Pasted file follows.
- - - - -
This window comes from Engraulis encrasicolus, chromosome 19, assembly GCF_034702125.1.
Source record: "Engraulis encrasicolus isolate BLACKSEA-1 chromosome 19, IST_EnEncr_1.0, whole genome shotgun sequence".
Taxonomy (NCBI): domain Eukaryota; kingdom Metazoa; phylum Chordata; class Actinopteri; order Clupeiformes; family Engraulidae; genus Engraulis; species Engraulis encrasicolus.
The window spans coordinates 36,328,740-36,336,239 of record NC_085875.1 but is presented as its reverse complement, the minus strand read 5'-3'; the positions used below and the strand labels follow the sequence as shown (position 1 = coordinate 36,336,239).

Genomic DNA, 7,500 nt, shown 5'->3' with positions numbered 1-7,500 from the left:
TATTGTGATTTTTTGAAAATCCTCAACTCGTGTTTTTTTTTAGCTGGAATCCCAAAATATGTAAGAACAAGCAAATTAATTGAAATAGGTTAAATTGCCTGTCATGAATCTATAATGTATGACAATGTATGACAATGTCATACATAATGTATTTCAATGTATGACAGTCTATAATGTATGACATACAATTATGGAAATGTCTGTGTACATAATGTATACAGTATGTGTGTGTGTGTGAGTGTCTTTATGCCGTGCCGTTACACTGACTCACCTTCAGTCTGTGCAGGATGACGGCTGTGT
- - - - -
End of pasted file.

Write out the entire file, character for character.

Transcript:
This window comes from Engraulis encrasicolus, chromosome 19, assembly GCF_034702125.1.
Source record: "Engraulis encrasicolus isolate BLACKSEA-1 chromosome 19, IST_EnEncr_1.0, whole genome shotgun sequence".
Taxonomy (NCBI): domain Eukaryota; kingdom Metazoa; phylum Chordata; class Actinopteri; order Clupeiformes; family Engraulidae; genus Engraulis; species Engraulis encrasicolus.
The window spans coordinates 36,328,740-36,336,239 of record NC_085875.1 but is presented as its reverse complement, the minus strand read 5'-3'; the positions used below and the strand labels follow the sequence as shown (position 1 = coordinate 36,336,239).

Genomic DNA, 7,500 nt, shown 5'->3' with positions numbered 1-7,500 from the left:
TATTGTGATTTTTTGAAAATCCTCAACTCGTGTTTTTTTTTAGCTGGAATCCCAAAATATGTAAGAACAAGCAAATTAATTGAAATAGGTTAAATTGCCTGTCATGAATCTATAATGTATGACAATGTATGACAATGTCATACATAATGTATTTCAATGTATGACAGTCTATAATGTATGACATACAATTATGGAAATGTCTGTGTACATAATGTATACAGTATGTGTGTGTGTGTGAGTGTCTTTATGCCGTGCCGTTACACTGACTCACCTTCAGTCTGTGCAGGATGACGGCTGTGT